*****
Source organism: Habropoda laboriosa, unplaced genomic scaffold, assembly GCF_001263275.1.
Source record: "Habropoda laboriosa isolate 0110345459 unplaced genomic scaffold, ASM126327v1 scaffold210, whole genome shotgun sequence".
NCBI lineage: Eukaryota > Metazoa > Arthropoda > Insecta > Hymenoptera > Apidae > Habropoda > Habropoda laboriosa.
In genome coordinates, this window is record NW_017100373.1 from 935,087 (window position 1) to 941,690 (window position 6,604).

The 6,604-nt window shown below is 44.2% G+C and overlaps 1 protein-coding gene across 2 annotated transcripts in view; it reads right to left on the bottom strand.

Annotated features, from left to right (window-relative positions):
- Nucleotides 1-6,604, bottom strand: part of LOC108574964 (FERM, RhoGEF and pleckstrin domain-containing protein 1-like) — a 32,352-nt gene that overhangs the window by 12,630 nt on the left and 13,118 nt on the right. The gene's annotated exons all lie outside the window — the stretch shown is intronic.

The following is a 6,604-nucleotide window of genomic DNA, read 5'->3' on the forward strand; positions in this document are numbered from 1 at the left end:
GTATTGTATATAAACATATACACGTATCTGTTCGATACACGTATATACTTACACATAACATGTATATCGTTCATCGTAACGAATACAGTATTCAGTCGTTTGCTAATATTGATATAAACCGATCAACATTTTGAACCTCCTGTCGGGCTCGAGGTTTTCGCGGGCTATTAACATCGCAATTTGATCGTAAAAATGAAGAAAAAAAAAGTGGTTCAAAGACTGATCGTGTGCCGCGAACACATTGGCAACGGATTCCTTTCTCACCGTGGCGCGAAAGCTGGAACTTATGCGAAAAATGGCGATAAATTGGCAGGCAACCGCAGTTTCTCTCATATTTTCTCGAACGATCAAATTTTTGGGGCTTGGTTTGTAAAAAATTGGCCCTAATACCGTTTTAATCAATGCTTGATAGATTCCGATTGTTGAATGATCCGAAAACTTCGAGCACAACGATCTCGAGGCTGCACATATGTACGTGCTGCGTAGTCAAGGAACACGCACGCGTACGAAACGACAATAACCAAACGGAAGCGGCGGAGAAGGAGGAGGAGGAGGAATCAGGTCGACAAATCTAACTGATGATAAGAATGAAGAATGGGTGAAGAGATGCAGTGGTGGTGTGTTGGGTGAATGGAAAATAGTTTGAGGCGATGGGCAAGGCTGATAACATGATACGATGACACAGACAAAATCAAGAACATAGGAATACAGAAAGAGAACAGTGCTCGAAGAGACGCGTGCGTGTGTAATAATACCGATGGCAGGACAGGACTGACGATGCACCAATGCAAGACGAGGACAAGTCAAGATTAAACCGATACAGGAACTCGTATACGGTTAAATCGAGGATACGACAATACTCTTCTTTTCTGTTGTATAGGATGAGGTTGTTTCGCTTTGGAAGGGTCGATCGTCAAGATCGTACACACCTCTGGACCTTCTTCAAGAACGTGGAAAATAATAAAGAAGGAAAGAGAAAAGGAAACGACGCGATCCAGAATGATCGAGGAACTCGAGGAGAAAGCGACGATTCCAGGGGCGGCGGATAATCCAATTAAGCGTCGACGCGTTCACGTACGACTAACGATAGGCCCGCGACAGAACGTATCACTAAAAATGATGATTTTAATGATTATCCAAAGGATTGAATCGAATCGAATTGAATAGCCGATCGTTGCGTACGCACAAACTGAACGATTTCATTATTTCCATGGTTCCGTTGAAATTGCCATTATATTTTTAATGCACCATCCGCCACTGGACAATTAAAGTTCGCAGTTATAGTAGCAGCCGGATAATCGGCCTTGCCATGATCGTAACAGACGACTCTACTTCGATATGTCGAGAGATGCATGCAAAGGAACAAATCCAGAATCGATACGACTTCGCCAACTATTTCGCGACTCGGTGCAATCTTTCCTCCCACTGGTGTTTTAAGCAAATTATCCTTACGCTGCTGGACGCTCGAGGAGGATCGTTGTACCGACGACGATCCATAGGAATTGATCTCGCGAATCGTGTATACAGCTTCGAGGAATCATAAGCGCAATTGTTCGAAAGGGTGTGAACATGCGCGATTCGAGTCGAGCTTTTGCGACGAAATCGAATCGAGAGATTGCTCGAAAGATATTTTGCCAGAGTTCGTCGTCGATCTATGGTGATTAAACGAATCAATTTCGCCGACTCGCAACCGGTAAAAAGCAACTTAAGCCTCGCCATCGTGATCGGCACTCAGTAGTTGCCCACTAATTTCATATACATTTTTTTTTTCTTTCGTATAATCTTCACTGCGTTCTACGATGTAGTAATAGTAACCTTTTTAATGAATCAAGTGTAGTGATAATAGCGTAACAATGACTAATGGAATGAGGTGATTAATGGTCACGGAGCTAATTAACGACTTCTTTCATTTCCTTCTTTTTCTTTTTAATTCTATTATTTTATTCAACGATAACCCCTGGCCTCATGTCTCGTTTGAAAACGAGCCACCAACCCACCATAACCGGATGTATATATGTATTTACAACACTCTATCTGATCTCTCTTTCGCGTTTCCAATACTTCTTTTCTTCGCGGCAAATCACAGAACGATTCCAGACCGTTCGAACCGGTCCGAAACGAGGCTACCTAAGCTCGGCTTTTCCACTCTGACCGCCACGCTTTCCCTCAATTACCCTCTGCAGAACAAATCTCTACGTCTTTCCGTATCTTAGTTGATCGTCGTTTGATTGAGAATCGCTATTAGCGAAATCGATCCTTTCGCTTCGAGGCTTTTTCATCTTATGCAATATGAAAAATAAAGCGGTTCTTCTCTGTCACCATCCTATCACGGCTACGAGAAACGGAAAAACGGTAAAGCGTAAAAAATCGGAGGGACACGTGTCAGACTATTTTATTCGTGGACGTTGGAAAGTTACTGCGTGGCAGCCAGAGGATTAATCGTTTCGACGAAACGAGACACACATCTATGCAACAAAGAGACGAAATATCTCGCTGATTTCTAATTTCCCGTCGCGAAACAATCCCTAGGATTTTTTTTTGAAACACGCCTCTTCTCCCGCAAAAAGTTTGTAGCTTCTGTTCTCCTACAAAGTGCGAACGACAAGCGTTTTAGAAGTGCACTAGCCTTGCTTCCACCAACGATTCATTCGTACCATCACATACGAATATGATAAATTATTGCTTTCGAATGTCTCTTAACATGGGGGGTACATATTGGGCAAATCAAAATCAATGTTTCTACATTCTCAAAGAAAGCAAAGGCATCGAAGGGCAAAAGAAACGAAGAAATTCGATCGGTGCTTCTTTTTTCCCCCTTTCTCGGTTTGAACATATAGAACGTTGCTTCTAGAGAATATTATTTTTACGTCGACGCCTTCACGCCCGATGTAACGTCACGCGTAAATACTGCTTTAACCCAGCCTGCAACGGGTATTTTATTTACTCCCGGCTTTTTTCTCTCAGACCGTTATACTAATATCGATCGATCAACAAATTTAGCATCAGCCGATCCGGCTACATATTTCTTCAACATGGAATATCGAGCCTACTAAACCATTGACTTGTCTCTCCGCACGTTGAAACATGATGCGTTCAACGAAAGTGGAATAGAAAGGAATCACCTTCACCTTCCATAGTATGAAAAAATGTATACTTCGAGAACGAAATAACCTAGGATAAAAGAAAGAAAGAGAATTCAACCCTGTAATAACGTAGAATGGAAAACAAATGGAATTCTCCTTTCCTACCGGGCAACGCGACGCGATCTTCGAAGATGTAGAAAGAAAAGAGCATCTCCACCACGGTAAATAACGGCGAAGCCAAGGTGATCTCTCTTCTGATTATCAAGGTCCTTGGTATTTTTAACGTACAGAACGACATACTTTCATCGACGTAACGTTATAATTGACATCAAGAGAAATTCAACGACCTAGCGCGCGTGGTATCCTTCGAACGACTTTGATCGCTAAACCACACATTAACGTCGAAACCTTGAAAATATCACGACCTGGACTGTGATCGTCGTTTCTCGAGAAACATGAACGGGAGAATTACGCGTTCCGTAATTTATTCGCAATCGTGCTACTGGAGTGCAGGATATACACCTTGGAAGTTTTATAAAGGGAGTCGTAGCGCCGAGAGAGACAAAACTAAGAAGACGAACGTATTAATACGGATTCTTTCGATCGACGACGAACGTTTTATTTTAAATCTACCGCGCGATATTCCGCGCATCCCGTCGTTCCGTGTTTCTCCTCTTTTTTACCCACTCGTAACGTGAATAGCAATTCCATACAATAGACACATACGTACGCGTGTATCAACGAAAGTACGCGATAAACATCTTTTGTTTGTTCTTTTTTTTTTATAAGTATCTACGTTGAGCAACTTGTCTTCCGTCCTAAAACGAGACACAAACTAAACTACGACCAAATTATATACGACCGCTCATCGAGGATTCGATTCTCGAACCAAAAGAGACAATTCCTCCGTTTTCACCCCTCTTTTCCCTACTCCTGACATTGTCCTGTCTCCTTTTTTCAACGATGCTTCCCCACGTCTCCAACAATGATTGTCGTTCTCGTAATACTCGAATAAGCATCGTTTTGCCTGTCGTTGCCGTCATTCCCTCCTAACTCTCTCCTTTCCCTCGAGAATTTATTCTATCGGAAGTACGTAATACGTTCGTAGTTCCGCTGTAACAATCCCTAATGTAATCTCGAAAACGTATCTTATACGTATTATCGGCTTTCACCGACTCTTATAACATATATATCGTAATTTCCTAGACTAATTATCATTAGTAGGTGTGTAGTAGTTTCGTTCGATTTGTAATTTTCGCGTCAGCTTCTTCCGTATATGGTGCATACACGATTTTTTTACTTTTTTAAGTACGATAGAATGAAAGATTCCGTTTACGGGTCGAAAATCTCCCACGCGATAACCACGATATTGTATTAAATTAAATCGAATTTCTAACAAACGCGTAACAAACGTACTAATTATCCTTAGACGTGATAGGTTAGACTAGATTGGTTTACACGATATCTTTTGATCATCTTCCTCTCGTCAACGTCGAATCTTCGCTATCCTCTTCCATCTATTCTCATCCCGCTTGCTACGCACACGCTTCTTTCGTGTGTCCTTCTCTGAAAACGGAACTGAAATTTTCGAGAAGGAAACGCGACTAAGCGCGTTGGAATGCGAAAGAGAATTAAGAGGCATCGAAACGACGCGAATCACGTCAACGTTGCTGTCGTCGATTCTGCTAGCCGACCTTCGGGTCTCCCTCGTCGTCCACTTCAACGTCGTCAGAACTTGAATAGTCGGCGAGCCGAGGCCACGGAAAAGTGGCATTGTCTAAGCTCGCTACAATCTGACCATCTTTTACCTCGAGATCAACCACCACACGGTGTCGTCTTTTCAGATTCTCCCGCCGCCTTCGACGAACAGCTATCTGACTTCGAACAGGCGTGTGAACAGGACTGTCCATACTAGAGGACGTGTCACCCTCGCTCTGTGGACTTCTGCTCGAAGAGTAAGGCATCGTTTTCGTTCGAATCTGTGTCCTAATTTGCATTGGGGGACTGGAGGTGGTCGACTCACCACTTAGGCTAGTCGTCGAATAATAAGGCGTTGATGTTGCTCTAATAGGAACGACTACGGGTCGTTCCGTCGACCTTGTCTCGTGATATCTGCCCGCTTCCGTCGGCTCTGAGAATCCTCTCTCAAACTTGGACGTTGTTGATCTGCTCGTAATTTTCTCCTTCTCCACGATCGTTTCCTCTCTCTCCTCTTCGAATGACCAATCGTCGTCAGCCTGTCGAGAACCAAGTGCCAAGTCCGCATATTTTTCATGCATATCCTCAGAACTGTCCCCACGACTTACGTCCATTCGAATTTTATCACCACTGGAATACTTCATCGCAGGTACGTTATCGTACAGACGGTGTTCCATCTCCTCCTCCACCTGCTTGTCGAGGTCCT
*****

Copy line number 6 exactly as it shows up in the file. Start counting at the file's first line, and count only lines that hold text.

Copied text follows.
Annotated features, from left to right (window-relative positions):